Asia/Pacific banks to set off new round of core platform spending - IDC
27 April 2012 | 6768 views | 0
One in four of the largest Asia/Pacific banks will embark on a major core modernisation project over the next three years, according to IDC Financial Insights, ushering a in a new wave of significant financial technology spending.
For the report, IDC examined the core banking modernisation plans of the 10 largest banks in 12 major markets across Asia/Pacific.
Michael Araneta, associate consulting and research director for IDC Asia/Pacific says: "After lackluster deal-making in the last few years, core banking vendor deal sheets have started to fill out with new and impending projects. We expect at least 32 of the top 120 Asia/Pacific ex-Japan banks to undertake significant changes to their current core banking systems from now to 2015."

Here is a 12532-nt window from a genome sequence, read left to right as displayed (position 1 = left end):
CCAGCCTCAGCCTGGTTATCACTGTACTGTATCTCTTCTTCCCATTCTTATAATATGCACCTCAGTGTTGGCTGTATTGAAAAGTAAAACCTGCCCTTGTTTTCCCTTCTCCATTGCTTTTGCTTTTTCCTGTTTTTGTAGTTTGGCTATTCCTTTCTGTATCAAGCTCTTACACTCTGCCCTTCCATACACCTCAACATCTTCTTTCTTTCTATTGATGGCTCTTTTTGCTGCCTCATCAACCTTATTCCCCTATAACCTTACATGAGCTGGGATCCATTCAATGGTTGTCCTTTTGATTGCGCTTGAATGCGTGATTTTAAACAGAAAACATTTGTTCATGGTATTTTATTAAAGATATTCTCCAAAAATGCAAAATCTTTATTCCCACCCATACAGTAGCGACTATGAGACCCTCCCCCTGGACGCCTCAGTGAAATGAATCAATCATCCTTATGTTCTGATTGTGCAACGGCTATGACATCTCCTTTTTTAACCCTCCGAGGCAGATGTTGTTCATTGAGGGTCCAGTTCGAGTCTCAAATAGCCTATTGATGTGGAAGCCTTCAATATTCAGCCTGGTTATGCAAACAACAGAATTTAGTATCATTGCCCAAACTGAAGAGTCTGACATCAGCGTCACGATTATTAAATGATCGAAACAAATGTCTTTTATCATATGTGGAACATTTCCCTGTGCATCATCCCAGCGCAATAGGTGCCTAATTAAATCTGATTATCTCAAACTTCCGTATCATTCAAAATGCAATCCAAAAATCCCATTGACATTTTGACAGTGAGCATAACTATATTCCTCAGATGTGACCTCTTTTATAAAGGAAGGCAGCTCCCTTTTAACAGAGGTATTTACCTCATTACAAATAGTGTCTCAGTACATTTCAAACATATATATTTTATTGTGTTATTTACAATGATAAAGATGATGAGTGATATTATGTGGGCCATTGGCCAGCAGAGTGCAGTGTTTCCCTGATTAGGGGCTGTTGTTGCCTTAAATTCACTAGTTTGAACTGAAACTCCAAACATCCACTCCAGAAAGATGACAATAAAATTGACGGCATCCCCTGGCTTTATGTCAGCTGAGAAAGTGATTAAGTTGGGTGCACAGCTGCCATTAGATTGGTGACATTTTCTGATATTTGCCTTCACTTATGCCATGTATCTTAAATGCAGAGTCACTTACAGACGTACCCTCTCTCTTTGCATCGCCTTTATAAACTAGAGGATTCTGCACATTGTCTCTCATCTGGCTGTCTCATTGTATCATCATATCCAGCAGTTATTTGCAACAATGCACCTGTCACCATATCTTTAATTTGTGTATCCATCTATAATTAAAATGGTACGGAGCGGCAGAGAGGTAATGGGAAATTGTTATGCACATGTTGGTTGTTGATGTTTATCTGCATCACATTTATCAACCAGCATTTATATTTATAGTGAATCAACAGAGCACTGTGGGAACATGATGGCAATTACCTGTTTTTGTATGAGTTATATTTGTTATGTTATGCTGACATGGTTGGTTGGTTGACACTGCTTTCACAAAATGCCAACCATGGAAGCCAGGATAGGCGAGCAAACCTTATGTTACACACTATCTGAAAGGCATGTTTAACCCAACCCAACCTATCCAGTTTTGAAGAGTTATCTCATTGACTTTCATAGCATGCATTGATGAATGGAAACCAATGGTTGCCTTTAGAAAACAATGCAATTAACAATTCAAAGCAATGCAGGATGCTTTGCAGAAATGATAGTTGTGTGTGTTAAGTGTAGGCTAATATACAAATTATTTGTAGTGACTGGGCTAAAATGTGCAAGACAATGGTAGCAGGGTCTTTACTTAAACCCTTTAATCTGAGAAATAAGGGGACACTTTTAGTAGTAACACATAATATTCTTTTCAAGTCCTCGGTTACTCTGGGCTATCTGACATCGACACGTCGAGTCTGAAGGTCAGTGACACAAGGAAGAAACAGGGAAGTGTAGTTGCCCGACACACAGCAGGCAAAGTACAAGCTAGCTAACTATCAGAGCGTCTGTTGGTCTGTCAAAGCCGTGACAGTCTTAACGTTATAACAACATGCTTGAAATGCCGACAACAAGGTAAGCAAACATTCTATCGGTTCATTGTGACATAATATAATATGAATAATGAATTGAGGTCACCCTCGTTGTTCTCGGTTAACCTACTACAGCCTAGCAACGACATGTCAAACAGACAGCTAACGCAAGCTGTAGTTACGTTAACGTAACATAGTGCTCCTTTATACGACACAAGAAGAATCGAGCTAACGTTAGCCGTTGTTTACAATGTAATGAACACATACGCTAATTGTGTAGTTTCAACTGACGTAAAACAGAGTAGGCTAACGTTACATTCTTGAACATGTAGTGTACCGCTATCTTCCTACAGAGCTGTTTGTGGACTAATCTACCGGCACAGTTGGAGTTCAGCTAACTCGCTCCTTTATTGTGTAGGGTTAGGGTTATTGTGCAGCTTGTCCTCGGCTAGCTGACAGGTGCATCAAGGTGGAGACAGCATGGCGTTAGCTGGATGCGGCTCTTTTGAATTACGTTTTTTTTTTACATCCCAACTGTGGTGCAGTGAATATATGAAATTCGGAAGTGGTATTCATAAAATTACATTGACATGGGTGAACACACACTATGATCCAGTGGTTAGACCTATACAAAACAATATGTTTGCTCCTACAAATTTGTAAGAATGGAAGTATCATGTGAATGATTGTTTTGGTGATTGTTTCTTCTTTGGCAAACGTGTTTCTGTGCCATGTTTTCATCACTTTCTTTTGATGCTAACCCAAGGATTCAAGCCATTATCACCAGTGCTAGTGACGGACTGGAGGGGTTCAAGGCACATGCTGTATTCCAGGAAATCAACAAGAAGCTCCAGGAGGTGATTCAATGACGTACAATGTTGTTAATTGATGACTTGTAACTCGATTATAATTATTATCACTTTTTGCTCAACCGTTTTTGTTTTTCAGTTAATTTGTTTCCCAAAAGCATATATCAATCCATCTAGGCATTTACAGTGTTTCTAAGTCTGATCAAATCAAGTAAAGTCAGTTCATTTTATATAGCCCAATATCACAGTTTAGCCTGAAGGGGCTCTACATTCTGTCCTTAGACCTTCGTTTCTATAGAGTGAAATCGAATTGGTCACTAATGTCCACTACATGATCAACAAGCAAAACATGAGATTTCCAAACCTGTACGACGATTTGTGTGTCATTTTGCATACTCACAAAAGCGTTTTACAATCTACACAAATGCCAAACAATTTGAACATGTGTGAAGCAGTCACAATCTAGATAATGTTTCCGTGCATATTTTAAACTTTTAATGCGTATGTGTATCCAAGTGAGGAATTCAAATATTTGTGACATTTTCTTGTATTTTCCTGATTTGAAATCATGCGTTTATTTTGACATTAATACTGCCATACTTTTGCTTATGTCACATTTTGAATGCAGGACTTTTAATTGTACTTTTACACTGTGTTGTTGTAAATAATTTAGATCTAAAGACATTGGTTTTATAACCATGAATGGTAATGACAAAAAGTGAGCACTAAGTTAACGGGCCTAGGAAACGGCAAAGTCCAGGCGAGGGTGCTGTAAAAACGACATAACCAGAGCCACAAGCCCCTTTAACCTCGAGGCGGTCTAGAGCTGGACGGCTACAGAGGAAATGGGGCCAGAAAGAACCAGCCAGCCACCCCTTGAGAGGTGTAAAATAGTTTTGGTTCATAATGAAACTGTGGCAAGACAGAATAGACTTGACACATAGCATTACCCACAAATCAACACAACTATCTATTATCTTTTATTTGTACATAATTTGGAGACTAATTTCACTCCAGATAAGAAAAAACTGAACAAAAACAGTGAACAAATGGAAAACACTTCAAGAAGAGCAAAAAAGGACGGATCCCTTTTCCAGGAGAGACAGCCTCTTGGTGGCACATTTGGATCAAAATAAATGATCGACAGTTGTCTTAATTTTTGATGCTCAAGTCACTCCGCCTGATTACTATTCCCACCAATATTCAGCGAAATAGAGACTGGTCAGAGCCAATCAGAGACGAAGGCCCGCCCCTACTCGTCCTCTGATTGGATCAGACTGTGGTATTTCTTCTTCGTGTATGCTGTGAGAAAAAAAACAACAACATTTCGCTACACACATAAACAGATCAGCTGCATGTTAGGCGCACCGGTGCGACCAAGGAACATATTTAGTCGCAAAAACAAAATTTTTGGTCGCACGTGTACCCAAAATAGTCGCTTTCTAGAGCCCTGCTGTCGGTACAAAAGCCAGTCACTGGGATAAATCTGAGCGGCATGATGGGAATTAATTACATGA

These projects include not just whole-of-core transitions but also significant changes to key components of core systems such as chart of accounts, GLs, and loans and deposit systems, as banks look to grow their business through territorial expansion and meet new regulatory demands requiring significant improvements in data management and risk analytics.
Says Araneta: "The problem of disorganised data structures gets more severe for large banks that are growing regional businesses, or super-regionalising. Thus, we say that a gradual and iterative re-architecting of data models will be the best solution, and this will be intrinsic in many core banking projects moving forward."
No one vendor is likely to dominate the market, he says, with the rewards being evenly shared across the leading suppliers in accordance with regional preferences.
A recent report by Celent estimates that around $2 billion of the $4.8 billion spent globally on core systems in 2011 came from Asia Pacific, double the amount handed out in Western Europe and North America.
But contrary to IDC's position, Celent analysts believe that the largest banks are already well on their way with core platform overhauls, with new deals more likely to come from small and mid-size institutions.